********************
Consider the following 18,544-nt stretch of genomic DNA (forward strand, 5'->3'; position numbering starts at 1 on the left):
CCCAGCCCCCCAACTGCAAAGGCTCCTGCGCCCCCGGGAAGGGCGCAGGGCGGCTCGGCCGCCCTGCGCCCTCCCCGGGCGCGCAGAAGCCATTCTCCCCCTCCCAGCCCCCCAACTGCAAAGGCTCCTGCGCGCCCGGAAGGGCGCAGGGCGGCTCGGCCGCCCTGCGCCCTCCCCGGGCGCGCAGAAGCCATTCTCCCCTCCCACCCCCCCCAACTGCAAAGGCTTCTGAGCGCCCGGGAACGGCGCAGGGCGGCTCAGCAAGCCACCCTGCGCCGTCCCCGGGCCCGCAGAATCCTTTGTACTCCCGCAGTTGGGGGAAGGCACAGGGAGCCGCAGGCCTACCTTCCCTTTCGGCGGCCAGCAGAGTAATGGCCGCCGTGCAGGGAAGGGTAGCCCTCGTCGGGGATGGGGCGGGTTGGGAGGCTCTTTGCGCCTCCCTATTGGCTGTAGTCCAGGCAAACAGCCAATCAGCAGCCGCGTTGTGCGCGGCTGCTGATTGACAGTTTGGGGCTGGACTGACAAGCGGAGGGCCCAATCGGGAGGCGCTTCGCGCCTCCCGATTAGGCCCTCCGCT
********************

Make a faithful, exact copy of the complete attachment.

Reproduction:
Consider the following 18,544-nt stretch of genomic DNA (forward strand, 5'->3'; position numbering starts at 1 on the left):
CCCAGCCCCCCAACTGCAAAGGCTCCTGCGCCCCCGGGAAGGGCGCAGGGCGGCTCGGCCGCCCTGCGCCCTCCCCGGGCGCGCAGAAGCCATTCTCCCCCTCCCAGCCCCCCAACTGCAAAGGCTCCTGCGCGCCCGGAAGGGCGCAGGGCGGCTCGGCCGCCCTGCGCCCTCCCCGGGCGCGCAGAAGCCATTCTCCCCTCCCACCCCCCCCAACTGCAAAGGCTTCTGAGCGCCCGGGAACGGCGCAGGGCGGCTCAGCAAGCCACCCTGCGCCGTCCCCGGGCCCGCAGAATCCTTTGTACTCCCGCAGTTGGGGGAAGGCACAGGGAGCCGCAGGCCTACCTTCCCTTTCGGCGGCCAGCAGAGTAATGGCCGCCGTGCAGGGAAGGGTAGCCCTCGTCGGGGATGGGGCGGGTTGGGAGGCTCTTTGCGCCTCCCTATTGGCTGTAGTCCAGGCAAACAGCCAATCAGCAGCCGCGTTGTGCGCGGCTGCTGATTGACAGTTTGGGGCTGGACTGACAAGCGGAGGGCCCAATCGGGAGGCGCTTCGCGCCTCCCGATTAGGCCCTCCGCT